On a very windy and cold day we went exploring around Birmingham to have a look at the architecture and interiors of the buildings. The first place we went to after we got off our train (which was delayed so we had to wait even LONGER in the cold) was to the Library. When we got there we went straight to the top floor (9th floor) to the Shakespeare Room where you could see the skyline of Birmingham however it was not very appealing to me with all the cranes in the views.
In the room the carpet had a matching design to the exterior of the building which I found continued throughout the building with the design on planes of glass and office spaces/presentation rooms:
We went down to the next level which had the Secret Garden Terrace on the 7th floor however we could not go out on to it as it was too windy to stand outside.
Explored the other floors in the library which were all full of books, I liked the addition of the fairy lights as it made it have a magical atmosphere. Here are a few photos:
Of course while we were in the library we had to find the Interior Design section:
The next building we went to was the Ikon Gallery and on the way we went past the canal which made me forget I was in a big city as it was so quite and calm.
In front of the Ikon there were some stone sculptures with a little water stream which could possibly lead to the canal.
I loved the design of the exterior of the Ikon as it is a juxtaposition to the interior. They used an LED light for signage just inside the entrance which is unusual as signs are normally outside however the glass doors let you see the sign easily. The Gallery interior is very minimal with only a couple of pieces in each area which makes the building really spacious. I loved the texture of one of the artworks:
Another piece I found interesting was a foam machine themed series of work which looked similar to a piece from the Wakefield Museum I saw:
On the way to the next destination we went past the Town Hall and the Birmingham Museum & Art Gallery which I found appealing because of the architecture. I especially liked all the columns around the edge of the Town Hall as it made the building look grand. Plus the stairs toward the Museum & Gallery had a lovely green garden area which you do not normally see in the high street.
We went back to the New Street Train Station to have a better look around and mainly for lunch (as we got hungry after all that walking).
Within the station there are many shops and eating places for the travellers which makes the station very busy. The exterior is very shiny which reflects the sunlight and it is very modern which makes it stand out in the landscape. I do not particularly like the exterior of the New Street station.
We went to the second of our must go to locations which was the Selfridges in the Bullring. The opening of the shop was very wide with simple signage. When I looked upwards the floors were curved like waves.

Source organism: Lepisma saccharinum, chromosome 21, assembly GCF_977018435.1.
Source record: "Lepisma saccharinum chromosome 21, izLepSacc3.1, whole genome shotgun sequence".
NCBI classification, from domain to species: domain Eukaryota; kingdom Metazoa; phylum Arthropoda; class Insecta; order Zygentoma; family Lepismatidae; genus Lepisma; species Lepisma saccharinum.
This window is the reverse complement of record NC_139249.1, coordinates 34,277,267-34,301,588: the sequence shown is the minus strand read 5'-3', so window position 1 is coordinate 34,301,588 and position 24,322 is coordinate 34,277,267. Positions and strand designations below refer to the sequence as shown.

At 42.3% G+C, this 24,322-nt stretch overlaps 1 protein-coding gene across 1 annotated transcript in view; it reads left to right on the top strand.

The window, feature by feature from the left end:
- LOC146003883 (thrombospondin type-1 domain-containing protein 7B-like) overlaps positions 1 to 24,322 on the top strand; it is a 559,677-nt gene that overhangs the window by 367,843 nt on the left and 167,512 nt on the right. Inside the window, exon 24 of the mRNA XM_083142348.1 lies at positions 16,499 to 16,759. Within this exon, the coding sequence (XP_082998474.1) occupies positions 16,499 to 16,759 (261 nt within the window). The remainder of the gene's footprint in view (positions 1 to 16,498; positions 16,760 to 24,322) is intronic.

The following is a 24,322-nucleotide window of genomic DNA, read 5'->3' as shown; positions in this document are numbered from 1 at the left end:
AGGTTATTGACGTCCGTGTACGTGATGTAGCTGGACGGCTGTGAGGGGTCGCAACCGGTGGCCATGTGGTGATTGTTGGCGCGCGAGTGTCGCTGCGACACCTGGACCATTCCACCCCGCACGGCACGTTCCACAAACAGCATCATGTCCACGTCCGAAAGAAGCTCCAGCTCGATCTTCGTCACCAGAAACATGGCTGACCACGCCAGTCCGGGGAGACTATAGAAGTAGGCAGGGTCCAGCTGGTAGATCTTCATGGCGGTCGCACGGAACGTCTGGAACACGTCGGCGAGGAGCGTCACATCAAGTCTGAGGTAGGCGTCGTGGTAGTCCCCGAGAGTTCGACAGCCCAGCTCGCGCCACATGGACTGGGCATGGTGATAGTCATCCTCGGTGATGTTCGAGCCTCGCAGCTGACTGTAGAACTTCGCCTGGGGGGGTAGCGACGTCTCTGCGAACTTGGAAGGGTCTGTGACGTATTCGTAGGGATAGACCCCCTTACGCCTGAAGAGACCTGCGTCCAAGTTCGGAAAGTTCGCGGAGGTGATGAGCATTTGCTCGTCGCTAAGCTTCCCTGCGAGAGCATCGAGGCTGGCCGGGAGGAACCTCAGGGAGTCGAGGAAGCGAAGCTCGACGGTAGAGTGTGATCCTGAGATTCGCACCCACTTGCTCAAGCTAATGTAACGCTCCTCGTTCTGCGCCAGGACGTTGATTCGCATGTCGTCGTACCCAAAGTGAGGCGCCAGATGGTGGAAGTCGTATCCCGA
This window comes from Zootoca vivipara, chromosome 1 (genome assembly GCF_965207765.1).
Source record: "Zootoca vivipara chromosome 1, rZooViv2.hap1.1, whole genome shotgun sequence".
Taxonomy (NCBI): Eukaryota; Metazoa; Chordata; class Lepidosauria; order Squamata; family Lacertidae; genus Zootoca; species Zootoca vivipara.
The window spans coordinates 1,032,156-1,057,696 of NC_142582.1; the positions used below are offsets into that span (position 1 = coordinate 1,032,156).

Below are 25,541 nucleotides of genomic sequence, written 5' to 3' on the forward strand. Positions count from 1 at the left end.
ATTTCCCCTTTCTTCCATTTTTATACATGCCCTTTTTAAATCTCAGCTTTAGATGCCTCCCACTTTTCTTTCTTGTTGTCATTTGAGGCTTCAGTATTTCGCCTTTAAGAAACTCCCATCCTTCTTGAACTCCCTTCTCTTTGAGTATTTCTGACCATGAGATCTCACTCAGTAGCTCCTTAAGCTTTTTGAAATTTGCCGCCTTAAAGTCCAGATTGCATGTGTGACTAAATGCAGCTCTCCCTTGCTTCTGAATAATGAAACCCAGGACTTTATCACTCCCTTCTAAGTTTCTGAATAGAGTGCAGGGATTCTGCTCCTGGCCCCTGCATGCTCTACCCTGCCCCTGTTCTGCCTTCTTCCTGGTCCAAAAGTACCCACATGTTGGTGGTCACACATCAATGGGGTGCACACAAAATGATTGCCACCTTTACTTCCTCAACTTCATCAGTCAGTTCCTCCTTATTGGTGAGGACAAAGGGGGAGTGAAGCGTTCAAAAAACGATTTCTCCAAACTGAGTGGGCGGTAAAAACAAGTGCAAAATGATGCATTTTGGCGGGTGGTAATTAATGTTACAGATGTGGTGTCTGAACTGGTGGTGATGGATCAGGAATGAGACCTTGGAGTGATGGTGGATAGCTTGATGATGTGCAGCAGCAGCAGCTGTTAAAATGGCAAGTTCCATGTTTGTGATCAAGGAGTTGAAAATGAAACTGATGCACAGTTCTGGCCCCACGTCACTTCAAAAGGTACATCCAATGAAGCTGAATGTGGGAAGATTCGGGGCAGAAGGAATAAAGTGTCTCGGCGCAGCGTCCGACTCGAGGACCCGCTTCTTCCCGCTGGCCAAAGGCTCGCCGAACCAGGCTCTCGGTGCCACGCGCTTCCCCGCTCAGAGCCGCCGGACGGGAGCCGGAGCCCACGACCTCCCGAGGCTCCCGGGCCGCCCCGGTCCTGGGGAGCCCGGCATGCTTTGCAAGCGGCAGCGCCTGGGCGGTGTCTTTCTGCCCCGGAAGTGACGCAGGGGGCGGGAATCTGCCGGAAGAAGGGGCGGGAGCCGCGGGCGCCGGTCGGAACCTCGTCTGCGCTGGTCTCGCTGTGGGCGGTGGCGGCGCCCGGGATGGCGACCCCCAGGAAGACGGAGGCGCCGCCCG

I liked the striped pattern that was on the wall of the Paperchase section as it directed my eyes down to the products below:
As Selfridges has many floors in the shop, I looked up and all the floors curved together in a sharp corner to keep the same design on each floor.
As Selfridges is in the Bullring they had a bull sculpture made of sweets in one of the sweet sections:
A few of the light installations appealed to me in the shop as they were only over certain sections in the shop. My favourite one was in the Cath Kidson area where there were trees made of wood with the lights draped from each branch which I found really inventive. I just liked the simpleness of the other two lights as shown below:
I noticed in store they put a high end shop like Ted Baker next to Primark which surprised me, as you would never see this anywhere else except in this shop, anything goes.
While we were in the Bullring Shopping Centre we had a look around some of the shops.
Inside the shopping centre towards one of the bridges to the car park there was a section which has a pretty light installation on the ceiling against the dark blue wall which it is reflected onto.
The Bull sculpture outside the shopping centre is a Hereford Bull which has strong historical associations with the city centre.
There is a poster above the entrance which is used on there TV and online advertisements. The exterior design was designed to fit in with the modern centre.
On the way to Gibbs Street, we went past a Police station, which looked completely different to what a normal station looks like because of the old architecture style which is detailed with accents of blue.
Finally we got to Gibbs Street after a long walk from the Bullring. We went to the Custard Factory, but found out that it was a business so we did not go inside so we just looked through the glass of the building. The signage was very graphic and simple.
The other places along the street were a bit more interesting to me like the massive wooden sculpture:
The street was colourful with buildings and lights connecting them that made it look like a set and not real. Also the buildings around the fountain had an interesting exterior set up with oval disks hanging from the windows which could be balconies. It reminded me of window cleaners for big buildings who clean on adjustable platforms.
The last place we went to was the Eastside Projects which has simple signage.
It had a massive exhibition space and a pop up cafe in the corner which was designed with triangles in mind and different coloured plastic triangles. I liked the aesthetic of the door handle as it was big, chunky and made of different woods.
I enjoyed the trip and the architecture around Birmingham as I looked at buildings differently than I used to.
2016, L.B.S. (2016) New bull sculpture for the Birmingham Bullring. Available at: http://www.laurencebroderick.co.uk/news2.html (Accessed: 11 January 2017)